A Month in Fintech: China, New Zealand, IMF and HMRC
Where finance meets technology, interesting things continue to happen. Owing to a summer break, our latest fintech roundup looks back further than our usual ‘Fortnight in…’ But, while it can be a challenge to predict blockchain and cryptocurrency’s direction of travel, they never take a holiday – as these stories demonstrate.
Read on to find out more about these developments and our reactions to them.
Blockchain and capital raising
As one example of the mainstream media taking more and more interest in fintech, The Telegraph had a profile of Globacap. This startup uses blockchain to improve the investment process for other businesses. Globacap has benefited from the FCA’s regulatory sandbox, as mentioned in one of our previous fintech roundups.
This is a highly encouraging start to blockchain being used for capital raising in the SME sector. This type of platform has the potential to strongly support true peer to peer transactions.
We would like to see Globacap’s product extended to debt raising as the SME market is massively underserved by banks in this area.
A challenge to banks
The International Monetary Fund (IMF) has published the first in its Fintech Note series, titled The Rise of Digital Money. The paper argues that ‘cash and bank deposits, the two most common forms of money today face tough competition and could even be surpassed by e-money’ and lays down a challenge to banks to keep up with innovation or risk being left behind.
However, this comes as both the Federal Reserve and Treasury Secretary levy criticism and warnings against cryptocurrencies and Facebook’s Libra plans.
We hope to see encouraged innovation, but with close oversight and even collaboration with relevant bodies and regulators.
Crypto and capital gains: HMRC seeks tax evaders
HMRC is no exception to the growing interest in cryptocurrency. It has reportedly been in contact with various cryptocurrency exchanges trading in the UK – eToro, Coinbase and CEX.IO – to request data on customers and transactions, as it seeks to claim unpaid capital gains tax.
Without this data, HMRC faces a challenge in tracking tax liabilities because of the anonymous nature of digital currency trading.
Find out more in our recent article here.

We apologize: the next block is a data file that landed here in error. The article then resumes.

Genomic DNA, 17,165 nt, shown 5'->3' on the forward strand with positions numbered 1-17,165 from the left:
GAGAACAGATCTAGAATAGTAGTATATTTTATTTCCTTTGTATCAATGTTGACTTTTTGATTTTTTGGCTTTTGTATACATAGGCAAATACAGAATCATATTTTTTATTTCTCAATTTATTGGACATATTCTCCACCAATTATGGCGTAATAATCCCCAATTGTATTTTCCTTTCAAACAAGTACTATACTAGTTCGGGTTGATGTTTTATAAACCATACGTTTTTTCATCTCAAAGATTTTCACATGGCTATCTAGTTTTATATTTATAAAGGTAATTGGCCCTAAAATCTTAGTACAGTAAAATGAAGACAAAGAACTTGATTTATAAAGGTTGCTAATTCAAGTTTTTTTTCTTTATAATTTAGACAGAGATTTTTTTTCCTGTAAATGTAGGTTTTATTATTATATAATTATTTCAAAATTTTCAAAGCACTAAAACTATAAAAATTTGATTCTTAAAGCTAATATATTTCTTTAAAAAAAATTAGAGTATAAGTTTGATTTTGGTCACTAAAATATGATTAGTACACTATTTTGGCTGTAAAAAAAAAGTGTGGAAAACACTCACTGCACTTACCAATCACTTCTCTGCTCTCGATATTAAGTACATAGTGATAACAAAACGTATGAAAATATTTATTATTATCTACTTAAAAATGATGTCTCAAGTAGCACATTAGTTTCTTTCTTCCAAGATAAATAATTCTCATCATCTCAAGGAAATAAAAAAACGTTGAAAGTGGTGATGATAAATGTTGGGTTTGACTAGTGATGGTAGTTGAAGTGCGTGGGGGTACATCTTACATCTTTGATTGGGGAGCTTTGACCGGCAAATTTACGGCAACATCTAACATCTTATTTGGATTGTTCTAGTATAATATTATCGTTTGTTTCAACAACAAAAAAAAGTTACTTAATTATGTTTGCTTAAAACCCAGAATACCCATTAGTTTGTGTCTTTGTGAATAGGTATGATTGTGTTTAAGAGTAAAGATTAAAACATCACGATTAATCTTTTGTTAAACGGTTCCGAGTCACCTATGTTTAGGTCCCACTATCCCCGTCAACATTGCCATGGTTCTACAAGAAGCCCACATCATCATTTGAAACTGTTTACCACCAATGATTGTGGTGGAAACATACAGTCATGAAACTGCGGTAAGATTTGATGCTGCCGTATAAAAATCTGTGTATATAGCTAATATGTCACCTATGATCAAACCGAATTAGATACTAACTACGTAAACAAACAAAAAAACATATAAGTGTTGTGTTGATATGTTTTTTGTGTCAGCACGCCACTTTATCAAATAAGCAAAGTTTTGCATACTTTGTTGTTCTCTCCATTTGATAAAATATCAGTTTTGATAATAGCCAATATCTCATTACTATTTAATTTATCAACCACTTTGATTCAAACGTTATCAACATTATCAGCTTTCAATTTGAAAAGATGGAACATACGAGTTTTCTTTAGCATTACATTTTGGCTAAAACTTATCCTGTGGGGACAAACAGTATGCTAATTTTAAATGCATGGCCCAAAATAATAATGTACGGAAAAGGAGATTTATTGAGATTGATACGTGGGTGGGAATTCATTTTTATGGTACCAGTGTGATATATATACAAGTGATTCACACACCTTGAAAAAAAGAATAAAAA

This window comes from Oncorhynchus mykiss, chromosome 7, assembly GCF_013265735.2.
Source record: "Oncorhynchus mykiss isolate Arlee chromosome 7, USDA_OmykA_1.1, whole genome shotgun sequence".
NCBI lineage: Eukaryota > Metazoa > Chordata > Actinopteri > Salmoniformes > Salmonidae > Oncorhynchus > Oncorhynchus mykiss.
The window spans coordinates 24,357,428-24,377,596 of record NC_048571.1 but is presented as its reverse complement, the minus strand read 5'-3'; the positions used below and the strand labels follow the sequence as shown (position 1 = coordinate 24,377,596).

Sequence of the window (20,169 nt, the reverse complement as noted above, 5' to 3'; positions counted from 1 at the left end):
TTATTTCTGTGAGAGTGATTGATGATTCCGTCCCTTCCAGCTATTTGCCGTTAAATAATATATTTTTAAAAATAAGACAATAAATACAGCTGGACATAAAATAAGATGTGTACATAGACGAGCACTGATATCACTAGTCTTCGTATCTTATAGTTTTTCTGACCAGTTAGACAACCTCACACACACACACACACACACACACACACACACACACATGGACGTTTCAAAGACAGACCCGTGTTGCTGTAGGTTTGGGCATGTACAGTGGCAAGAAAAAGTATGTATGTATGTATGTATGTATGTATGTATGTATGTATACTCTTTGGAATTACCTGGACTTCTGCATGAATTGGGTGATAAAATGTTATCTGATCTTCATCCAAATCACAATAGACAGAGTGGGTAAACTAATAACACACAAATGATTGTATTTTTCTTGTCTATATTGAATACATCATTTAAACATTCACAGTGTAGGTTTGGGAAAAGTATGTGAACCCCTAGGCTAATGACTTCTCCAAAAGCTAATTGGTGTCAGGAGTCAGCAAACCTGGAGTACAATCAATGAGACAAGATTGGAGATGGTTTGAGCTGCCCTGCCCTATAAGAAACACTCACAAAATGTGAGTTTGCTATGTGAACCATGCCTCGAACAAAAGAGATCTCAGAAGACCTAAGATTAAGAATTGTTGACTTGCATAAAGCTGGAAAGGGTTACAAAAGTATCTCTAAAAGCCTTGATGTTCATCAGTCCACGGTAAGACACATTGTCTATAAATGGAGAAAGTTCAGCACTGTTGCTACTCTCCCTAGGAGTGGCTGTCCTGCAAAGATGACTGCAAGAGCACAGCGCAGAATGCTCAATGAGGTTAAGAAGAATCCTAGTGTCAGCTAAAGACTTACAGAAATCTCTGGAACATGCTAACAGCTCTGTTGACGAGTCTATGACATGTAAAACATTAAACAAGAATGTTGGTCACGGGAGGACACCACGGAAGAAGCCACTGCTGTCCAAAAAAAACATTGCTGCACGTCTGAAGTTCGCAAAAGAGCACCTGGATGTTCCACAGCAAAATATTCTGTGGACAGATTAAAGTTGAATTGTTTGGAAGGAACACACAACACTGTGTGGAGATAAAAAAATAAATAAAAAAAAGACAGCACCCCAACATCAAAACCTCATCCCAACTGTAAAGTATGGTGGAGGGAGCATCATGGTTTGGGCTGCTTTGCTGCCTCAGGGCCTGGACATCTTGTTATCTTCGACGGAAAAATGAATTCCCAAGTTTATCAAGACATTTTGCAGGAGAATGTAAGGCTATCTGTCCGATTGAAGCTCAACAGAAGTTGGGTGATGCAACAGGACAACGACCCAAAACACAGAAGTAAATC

China and currency
According to recent reports, and information gleaned from patent applications, the People’s Bank of China is getting ready to launch its own digital currency.
The aim is to give the Chinese government more control over the financial system and allow detailed real time information.
This is surely a path that other countries will be aiming to go down.
Cryptocurrency and legalised salary payments
Meanwhile, in New Zealand, it seems that tax authorities have stated that employees can be paid in cryptocurrency.
However, this seems to prevent payment in Bitcoin as the crypto must be ‘pegged to at least one regular currency’.
The amounts must be under an employment contract, be fixed amounts and form a regular part of the employee’s remuneration.
The amounts can be part of the net pay received after tax, or part of gross pay and dealt with under PAYE.
In our view, the rules may be designed to avoid any risk to employees being exposed to a volatile asset class rather than pure tax reasons. The tax treatment of anything under an employment contract is surely fairly obvious.
In support of this view, it’s also been reported that CoinCorner, a British cryptocurrency exchange, offers staff cryptocurrency to settle net salary in the UK – and with the more volatile type.
Join us for our Financial Services Casino Night
Our financial services team is holding a get-together in London on 18 September and you’re welcome to come along. You’ll be able to talk fintech with us and enjoy drinks with contacts across the industry. Find out more on our event page here.
You can also read our previous fintech news roundup here.